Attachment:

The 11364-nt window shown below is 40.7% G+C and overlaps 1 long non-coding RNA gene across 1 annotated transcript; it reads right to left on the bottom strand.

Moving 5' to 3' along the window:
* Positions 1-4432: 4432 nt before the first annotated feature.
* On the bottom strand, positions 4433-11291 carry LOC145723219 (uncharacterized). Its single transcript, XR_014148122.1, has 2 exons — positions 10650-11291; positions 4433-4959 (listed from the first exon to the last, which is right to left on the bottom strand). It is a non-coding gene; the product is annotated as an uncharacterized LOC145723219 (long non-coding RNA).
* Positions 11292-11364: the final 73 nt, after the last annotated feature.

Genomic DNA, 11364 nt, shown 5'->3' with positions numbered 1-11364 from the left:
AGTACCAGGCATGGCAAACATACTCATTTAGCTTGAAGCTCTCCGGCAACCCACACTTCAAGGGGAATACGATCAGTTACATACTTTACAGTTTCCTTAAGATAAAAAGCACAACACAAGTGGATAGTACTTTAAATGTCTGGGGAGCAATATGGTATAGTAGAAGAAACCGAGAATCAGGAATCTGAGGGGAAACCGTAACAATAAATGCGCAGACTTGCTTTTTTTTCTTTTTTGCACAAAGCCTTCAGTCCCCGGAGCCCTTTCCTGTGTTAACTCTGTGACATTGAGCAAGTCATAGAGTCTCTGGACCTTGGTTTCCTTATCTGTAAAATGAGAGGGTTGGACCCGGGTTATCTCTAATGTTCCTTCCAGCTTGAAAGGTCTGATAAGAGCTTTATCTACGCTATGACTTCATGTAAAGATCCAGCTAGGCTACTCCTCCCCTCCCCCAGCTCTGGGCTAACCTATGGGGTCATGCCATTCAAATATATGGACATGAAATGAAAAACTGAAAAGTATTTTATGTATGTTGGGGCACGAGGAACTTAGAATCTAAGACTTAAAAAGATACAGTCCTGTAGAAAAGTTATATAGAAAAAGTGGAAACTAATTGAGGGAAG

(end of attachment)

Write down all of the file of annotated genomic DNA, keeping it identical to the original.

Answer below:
The 11364-nt window shown below is 40.7% G+C and overlaps 1 long non-coding RNA gene across 1 annotated transcript; it reads right to left on the bottom strand.

Moving 5' to 3' along the window:
* Positions 1-4432: 4432 nt before the first annotated feature.
* On the bottom strand, positions 4433-11291 carry LOC145723219 (uncharacterized). Its single transcript, XR_014148122.1, has 2 exons — positions 10650-11291; positions 4433-4959 (listed from the first exon to the last, which is right to left on the bottom strand). It is a non-coding gene; the product is annotated as an uncharacterized LOC145723219 (long non-coding RNA).
* Positions 11292-11364: the final 73 nt, after the last annotated feature.

Genomic DNA, 11364 nt, shown 5'->3' with positions numbered 1-11364 from the left:
AGTACCAGGCATGGCAAACATACTCATTTAGCTTGAAGCTCTCCGGCAACCCACACTTCAAGGGGAATACGATCAGTTACATACTTTACAGTTTCCTTAAGATAAAAAGCACAACACAAGTGGATAGTACTTTAAATGTCTGGGGAGCAATATGGTATAGTAGAAGAAACCGAGAATCAGGAATCTGAGGGGAAACCGTAACAATAAATGCGCAGACTTGCTTTTTTTTCTTTTTTGCACAAAGCCTTCAGTCCCCGGAGCCCTTTCCTGTGTTAACTCTGTGACATTGAGCAAGTCATAGAGTCTCTGGACCTTGGTTTCCTTATCTGTAAAATGAGAGGGTTGGACCCGGGTTATCTCTAATGTTCCTTCCAGCTTGAAAGGTCTGATAAGAGCTTTATCTACGCTATGACTTCATGTAAAGATCCAGCTAGGCTACTCCTCCCCTCCCCCAGCTCTGGGCTAACCTATGGGGTCATGCCATTCAAATATATGGACATGAAATGAAAAACTGAAAAGTATTTTATGTATGTTGGGGCACGAGGAACTTAGAATCTAAGACTTAAAAAGATACAGTCCTGTAGAAAAGTTATATAGAAAAAGTGGAAACTAATTGAGGGAAG